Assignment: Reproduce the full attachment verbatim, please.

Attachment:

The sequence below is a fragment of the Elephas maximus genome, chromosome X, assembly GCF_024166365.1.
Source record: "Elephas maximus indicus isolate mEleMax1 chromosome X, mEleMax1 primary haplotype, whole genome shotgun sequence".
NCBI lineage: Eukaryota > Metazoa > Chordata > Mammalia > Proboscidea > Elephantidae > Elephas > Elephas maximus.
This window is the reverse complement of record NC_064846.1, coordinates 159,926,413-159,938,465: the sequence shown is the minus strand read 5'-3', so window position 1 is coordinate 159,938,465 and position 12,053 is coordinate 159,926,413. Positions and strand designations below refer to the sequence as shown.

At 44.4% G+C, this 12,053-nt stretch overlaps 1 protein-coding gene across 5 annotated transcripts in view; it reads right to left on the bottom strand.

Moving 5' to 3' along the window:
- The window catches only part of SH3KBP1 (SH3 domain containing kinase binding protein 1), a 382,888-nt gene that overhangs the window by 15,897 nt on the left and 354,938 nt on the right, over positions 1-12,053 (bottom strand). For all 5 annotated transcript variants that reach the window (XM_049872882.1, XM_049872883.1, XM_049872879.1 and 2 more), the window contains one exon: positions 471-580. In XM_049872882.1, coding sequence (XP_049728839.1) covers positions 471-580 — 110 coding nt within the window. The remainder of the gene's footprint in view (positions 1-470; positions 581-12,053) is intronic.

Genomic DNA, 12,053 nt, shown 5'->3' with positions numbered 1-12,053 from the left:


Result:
The sequence below is a fragment of the Elephas maximus genome, chromosome X, assembly GCF_024166365.1.
Source record: "Elephas maximus indicus isolate mEleMax1 chromosome X, mEleMax1 primary haplotype, whole genome shotgun sequence".
NCBI lineage: Eukaryota > Metazoa > Chordata > Mammalia > Proboscidea > Elephantidae > Elephas > Elephas maximus.
This window is the reverse complement of record NC_064846.1, coordinates 159,926,413-159,938,465: the sequence shown is the minus strand read 5'-3', so window position 1 is coordinate 159,938,465 and position 12,053 is coordinate 159,926,413. Positions and strand designations below refer to the sequence as shown.

At 44.4% G+C, this 12,053-nt stretch overlaps 1 protein-coding gene across 5 annotated transcripts in view; it reads right to left on the bottom strand.

Moving 5' to 3' along the window:
- The window catches only part of SH3KBP1 (SH3 domain containing kinase binding protein 1), a 382,888-nt gene that overhangs the window by 15,897 nt on the left and 354,938 nt on the right, over positions 1-12,053 (bottom strand). For all 5 annotated transcript variants that reach the window (XM_049872882.1, XM_049872883.1, XM_049872879.1 and 2 more), the window contains one exon: positions 471-580. In XM_049872882.1, coding sequence (XP_049728839.1) covers positions 471-580 — 110 coding nt within the window. The remainder of the gene's footprint in view (positions 1-470; positions 581-12,053) is intronic.

Genomic DNA, 12,053 nt, shown 5'->3' with positions numbered 1-12,053 from the left: